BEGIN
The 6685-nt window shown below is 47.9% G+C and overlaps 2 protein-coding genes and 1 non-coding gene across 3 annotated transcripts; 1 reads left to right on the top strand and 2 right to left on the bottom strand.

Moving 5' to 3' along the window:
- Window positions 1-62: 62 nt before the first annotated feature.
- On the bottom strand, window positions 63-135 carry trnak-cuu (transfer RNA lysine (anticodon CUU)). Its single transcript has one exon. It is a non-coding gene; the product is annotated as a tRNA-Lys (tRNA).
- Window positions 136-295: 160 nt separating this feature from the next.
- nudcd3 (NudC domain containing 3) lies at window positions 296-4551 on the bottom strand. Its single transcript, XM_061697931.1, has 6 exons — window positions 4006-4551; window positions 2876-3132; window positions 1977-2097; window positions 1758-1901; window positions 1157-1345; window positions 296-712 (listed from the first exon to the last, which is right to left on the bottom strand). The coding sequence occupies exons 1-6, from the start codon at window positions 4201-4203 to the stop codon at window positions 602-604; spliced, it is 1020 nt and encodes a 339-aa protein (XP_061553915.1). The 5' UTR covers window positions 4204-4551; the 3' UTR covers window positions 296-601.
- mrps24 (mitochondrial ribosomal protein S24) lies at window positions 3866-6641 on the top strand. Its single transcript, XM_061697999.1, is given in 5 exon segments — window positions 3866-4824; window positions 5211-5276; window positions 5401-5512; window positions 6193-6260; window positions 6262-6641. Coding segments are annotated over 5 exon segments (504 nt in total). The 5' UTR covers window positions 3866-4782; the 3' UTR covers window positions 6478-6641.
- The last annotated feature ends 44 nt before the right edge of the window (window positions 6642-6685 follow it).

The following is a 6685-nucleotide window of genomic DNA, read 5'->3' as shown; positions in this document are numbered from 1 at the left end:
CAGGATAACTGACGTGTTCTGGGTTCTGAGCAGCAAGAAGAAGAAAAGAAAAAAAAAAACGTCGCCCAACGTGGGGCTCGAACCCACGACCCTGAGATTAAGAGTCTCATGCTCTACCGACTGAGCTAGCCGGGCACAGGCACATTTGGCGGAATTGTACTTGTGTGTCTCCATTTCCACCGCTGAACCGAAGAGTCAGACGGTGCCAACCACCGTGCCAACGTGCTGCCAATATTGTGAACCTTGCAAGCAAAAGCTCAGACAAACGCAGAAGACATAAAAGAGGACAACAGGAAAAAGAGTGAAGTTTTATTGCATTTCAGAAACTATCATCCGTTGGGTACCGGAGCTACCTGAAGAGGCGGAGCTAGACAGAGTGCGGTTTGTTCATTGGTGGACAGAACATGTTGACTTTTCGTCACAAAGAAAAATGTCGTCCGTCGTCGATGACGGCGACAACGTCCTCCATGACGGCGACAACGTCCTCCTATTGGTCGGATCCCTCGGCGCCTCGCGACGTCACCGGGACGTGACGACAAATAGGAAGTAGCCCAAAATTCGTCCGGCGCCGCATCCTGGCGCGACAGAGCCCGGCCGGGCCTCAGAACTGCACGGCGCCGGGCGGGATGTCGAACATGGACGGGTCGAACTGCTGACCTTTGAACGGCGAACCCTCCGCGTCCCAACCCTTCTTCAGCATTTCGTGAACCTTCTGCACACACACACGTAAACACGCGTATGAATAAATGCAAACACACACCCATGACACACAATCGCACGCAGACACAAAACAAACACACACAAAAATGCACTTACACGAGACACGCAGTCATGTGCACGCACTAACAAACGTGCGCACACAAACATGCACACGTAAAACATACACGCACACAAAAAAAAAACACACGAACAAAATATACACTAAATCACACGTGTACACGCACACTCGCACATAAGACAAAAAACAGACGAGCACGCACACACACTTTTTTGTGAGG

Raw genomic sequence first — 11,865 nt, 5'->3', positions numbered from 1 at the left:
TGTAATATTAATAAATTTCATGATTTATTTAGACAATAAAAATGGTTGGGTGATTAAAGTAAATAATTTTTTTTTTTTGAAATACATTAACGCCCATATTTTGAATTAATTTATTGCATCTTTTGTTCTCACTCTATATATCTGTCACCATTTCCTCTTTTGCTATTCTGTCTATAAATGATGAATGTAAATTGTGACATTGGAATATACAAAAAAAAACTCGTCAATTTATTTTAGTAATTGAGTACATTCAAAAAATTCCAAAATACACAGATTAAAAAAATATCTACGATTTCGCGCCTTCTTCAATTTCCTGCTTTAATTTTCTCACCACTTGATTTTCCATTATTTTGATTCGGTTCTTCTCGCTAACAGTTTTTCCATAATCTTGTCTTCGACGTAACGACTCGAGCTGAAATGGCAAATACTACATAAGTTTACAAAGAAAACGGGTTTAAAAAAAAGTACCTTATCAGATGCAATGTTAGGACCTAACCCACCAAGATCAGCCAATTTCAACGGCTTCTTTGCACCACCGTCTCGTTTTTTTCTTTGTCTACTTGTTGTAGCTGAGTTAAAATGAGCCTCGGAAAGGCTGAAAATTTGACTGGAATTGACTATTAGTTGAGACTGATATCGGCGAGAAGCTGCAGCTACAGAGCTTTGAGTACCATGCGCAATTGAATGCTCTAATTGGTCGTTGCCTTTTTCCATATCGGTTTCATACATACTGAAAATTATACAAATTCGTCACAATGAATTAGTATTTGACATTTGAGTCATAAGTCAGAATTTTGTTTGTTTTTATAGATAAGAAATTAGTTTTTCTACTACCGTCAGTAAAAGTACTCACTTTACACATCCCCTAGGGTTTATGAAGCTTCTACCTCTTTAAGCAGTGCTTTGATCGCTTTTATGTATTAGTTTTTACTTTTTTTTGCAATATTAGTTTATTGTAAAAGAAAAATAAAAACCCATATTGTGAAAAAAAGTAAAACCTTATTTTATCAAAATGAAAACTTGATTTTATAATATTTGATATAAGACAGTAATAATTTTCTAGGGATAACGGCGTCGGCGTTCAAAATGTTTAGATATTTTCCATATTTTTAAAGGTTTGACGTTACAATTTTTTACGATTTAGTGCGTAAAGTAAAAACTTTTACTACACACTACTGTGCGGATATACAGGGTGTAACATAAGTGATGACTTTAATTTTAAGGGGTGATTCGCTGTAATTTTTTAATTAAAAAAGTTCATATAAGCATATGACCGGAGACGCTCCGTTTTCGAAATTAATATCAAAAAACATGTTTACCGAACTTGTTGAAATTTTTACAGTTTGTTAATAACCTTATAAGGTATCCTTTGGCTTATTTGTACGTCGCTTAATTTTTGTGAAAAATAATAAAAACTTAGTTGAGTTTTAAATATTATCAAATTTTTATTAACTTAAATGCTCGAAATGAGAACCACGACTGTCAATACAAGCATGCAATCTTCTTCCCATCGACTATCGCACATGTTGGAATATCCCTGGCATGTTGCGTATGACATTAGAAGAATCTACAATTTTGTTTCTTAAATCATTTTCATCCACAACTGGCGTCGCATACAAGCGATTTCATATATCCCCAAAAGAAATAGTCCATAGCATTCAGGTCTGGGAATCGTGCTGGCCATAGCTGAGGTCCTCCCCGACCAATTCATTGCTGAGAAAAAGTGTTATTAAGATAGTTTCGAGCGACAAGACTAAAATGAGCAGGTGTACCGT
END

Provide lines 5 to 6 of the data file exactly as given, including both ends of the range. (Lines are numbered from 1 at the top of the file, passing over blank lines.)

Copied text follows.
- Window positions 136-295: 160 nt separating this feature from the next.
- nudcd3 (NudC domain containing 3) lies at window positions 296-4551 on the bottom strand. Its single transcript, XM_061697931.1, has 6 exons — window positions 4006-4551; window positions 2876-3132; window positions 1977-2097; window positions 1758-1901; window positions 1157-1345; window positions 296-712 (listed from the first exon to the last, which is right to left on the bottom strand). The coding sequence occupies exons 1-6, from the start codon at window positions 4201-4203 to the stop codon at window positions 602-604; spliced, it is 1020 nt and encodes a 339-aa protein (XP_061553915.1). The 5' UTR covers window positions 4204-4551; the 3' UTR covers window positions 296-601.